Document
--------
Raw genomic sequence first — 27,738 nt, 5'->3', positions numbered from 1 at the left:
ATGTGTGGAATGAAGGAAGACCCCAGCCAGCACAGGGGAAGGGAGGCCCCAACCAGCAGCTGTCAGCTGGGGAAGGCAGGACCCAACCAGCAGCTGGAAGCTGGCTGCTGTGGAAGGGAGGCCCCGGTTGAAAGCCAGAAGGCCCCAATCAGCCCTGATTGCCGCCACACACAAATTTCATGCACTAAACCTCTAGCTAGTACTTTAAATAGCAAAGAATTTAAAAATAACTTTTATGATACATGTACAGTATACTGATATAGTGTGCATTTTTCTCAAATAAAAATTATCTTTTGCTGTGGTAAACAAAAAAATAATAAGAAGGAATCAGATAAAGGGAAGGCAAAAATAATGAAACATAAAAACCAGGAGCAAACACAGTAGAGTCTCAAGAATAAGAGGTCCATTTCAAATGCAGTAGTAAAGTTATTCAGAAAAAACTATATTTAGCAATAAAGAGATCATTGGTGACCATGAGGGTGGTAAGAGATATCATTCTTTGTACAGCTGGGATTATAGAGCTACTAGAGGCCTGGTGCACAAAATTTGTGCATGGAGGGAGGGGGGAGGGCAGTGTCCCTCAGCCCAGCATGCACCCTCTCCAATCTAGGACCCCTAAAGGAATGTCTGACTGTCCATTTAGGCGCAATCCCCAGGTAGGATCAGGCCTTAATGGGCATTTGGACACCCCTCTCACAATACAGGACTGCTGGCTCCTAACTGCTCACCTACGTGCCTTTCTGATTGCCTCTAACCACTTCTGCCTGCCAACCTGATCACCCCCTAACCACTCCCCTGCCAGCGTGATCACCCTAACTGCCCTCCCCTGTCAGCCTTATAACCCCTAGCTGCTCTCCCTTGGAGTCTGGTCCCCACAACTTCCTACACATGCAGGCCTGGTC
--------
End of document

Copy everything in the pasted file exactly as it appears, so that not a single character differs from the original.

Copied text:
Raw genomic sequence first — 27,738 nt, 5'->3', positions numbered from 1 at the left:
ATGTGTGGAATGAAGGAAGACCCCAGCCAGCACAGGGGAAGGGAGGCCCCAACCAGCAGCTGTCAGCTGGGGAAGGCAGGACCCAACCAGCAGCTGGAAGCTGGCTGCTGTGGAAGGGAGGCCCCGGTTGAAAGCCAGAAGGCCCCAATCAGCCCTGATTGCCGCCACACACAAATTTCATGCACTAAACCTCTAGCTAGTACTTTAAATAGCAAAGAATTTAAAAATAACTTTTATGATACATGTACAGTATACTGATATAGTGTGCATTTTTCTCAAATAAAAATTATCTTTTGCTGTGGTAAACAAAAAAATAATAAGAAGGAATCAGATAAAGGGAAGGCAAAAATAATGAAACATAAAAACCAGGAGCAAACACAGTAGAGTCTCAAGAATAAGAGGTCCATTTCAAATGCAGTAGTAAAGTTATTCAGAAAAAACTATATTTAGCAATAAAGAGATCATTGGTGACCATGAGGGTGGTAAGAGATATCATTCTTTGTACAGCTGGGATTATAGAGCTACTAGAGGCCTGGTGCACAAAATTTGTGCATGGAGGGAGGGGGGAGGGCAGTGTCCCTCAGCCCAGCATGCACCCTCTCCAATCTAGGACCCCTAAAGGAATGTCTGACTGTCCATTTAGGCGCAATCCCCAGGTAGGATCAGGCCTTAATGGGCATTTGGACACCCCTCTCACAATACAGGACTGCTGGCTCCTAACTGCTCACCTACGTGCCTTTCTGATTGCCTCTAACCACTTCTGCCTGCCAACCTGATCACCCCCTAACCACTCCCCTGCCAGCGTGATCACCCTAACTGCCCTCCCCTGTCAGCCTTATAACCCCTAGCTGCTCTCCCTTGGAGTCTGGTCCCCACAACTTCCTACACATGCAGGCCTGGTC